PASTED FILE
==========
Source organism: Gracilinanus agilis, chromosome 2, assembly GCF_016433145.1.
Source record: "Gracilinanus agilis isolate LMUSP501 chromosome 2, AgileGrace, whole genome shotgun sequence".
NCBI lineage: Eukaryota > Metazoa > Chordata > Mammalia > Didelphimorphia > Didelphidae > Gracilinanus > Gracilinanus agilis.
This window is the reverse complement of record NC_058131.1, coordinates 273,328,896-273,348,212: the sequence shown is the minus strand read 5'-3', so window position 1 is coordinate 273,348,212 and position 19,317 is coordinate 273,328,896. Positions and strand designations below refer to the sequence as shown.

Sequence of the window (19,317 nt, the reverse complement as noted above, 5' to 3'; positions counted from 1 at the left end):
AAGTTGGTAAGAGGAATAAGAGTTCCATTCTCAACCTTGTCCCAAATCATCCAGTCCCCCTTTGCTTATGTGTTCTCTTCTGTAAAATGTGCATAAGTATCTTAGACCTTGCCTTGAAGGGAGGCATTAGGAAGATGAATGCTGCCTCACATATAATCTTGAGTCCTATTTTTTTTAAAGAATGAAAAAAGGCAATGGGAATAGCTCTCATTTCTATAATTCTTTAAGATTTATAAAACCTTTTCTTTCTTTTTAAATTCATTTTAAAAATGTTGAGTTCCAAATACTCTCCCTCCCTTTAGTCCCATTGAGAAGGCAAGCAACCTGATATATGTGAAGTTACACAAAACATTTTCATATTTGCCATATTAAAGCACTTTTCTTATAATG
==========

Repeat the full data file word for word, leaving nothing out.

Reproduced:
Source organism: Gracilinanus agilis, chromosome 2, assembly GCF_016433145.1.
Source record: "Gracilinanus agilis isolate LMUSP501 chromosome 2, AgileGrace, whole genome shotgun sequence".
NCBI lineage: Eukaryota > Metazoa > Chordata > Mammalia > Didelphimorphia > Didelphidae > Gracilinanus > Gracilinanus agilis.
This window is the reverse complement of record NC_058131.1, coordinates 273,328,896-273,348,212: the sequence shown is the minus strand read 5'-3', so window position 1 is coordinate 273,348,212 and position 19,317 is coordinate 273,328,896. Positions and strand designations below refer to the sequence as shown.

Sequence of the window (19,317 nt, the reverse complement as noted above, 5' to 3'; positions counted from 1 at the left end):
AAGTTGGTAAGAGGAATAAGAGTTCCATTCTCAACCTTGTCCCAAATCATCCAGTCCCCCTTTGCTTATGTGTTCTCTTCTGTAAAATGTGCATAAGTATCTTAGACCTTGCCTTGAAGGGAGGCATTAGGAAGATGAATGCTGCCTCACATATAATCTTGAGTCCTATTTTTTTTAAAGAATGAAAAAAGGCAATGGGAATAGCTCTCATTTCTATAATTCTTTAAGATTTATAAAACCTTTTCTTTCTTTTTAAATTCATTTTAAAAATGTTGAGTTCCAAATACTCTCCCTCCCTTTAGTCCCATTGAGAAGGCAAGCAACCTGATATATGTGAAGTTACACAAAACATTTTCATATTTGCCATATTAAAGCACTTTTCTTATAATG